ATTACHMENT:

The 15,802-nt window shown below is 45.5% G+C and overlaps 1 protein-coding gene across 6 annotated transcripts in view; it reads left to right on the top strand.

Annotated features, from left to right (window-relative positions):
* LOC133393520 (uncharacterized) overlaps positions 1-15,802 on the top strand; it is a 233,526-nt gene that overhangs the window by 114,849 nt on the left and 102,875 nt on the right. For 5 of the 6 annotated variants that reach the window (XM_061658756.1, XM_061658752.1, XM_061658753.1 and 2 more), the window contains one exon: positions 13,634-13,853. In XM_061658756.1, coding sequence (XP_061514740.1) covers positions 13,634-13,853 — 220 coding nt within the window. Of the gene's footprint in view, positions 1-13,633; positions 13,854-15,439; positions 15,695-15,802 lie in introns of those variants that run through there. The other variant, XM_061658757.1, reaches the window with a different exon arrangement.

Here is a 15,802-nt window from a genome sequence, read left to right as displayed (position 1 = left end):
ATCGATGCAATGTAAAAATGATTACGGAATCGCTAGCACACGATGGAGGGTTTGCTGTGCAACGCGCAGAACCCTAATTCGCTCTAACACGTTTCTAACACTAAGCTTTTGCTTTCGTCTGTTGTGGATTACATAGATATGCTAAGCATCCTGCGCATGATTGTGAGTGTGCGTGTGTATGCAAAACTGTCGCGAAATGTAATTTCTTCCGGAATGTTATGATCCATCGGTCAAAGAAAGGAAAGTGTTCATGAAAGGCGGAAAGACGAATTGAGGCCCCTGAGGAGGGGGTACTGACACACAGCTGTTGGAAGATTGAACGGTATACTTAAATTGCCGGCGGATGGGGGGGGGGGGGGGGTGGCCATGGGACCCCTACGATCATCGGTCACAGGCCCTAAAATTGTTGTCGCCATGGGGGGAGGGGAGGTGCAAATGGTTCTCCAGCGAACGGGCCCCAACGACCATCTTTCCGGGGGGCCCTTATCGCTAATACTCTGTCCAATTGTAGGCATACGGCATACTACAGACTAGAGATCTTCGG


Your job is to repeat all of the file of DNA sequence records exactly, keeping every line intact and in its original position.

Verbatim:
The 15,802-nt window shown below is 45.5% G+C and overlaps 1 protein-coding gene across 6 annotated transcripts in view; it reads left to right on the top strand.

Annotated features, from left to right (window-relative positions):
* LOC133393520 (uncharacterized) overlaps positions 1-15,802 on the top strand; it is a 233,526-nt gene that overhangs the window by 114,849 nt on the left and 102,875 nt on the right. For 5 of the 6 annotated variants that reach the window (XM_061658756.1, XM_061658752.1, XM_061658753.1 and 2 more), the window contains one exon: positions 13,634-13,853. In XM_061658756.1, coding sequence (XP_061514740.1) covers positions 13,634-13,853 — 220 coding nt within the window. Of the gene's footprint in view, positions 1-13,633; positions 13,854-15,439; positions 15,695-15,802 lie in introns of those variants that run through there. The other variant, XM_061658757.1, reaches the window with a different exon arrangement.

Here is a 15,802-nt window from a genome sequence, read left to right as displayed (position 1 = left end):
ATCGATGCAATGTAAAAATGATTACGGAATCGCTAGCACACGATGGAGGGTTTGCTGTGCAACGCGCAGAACCCTAATTCGCTCTAACACGTTTCTAACACTAAGCTTTTGCTTTCGTCTGTTGTGGATTACATAGATATGCTAAGCATCCTGCGCATGATTGTGAGTGTGCGTGTGTATGCAAAACTGTCGCGAAATGTAATTTCTTCCGGAATGTTATGATCCATCGGTCAAAGAAAGGAAAGTGTTCATGAAAGGCGGAAAGACGAATTGAGGCCCCTGAGGAGGGGGTACTGACACACAGCTGTTGGAAGATTGAACGGTATACTTAAATTGCCGGCGGATGGGGGGGGGGGGGGGGTGGCCATGGGACCCCTACGATCATCGGTCACAGGCCCTAAAATTGTTGTCGCCATGGGGGGAGGGGAGGTGCAAATGGTTCTCCAGCGAACGGGCCCCAACGACCATCTTTCCGGGGGGCCCTTATCGCTAATACTCTGTCCAATTGTAGGCATACGGCATACTACAGACTAGAGATCTTCGG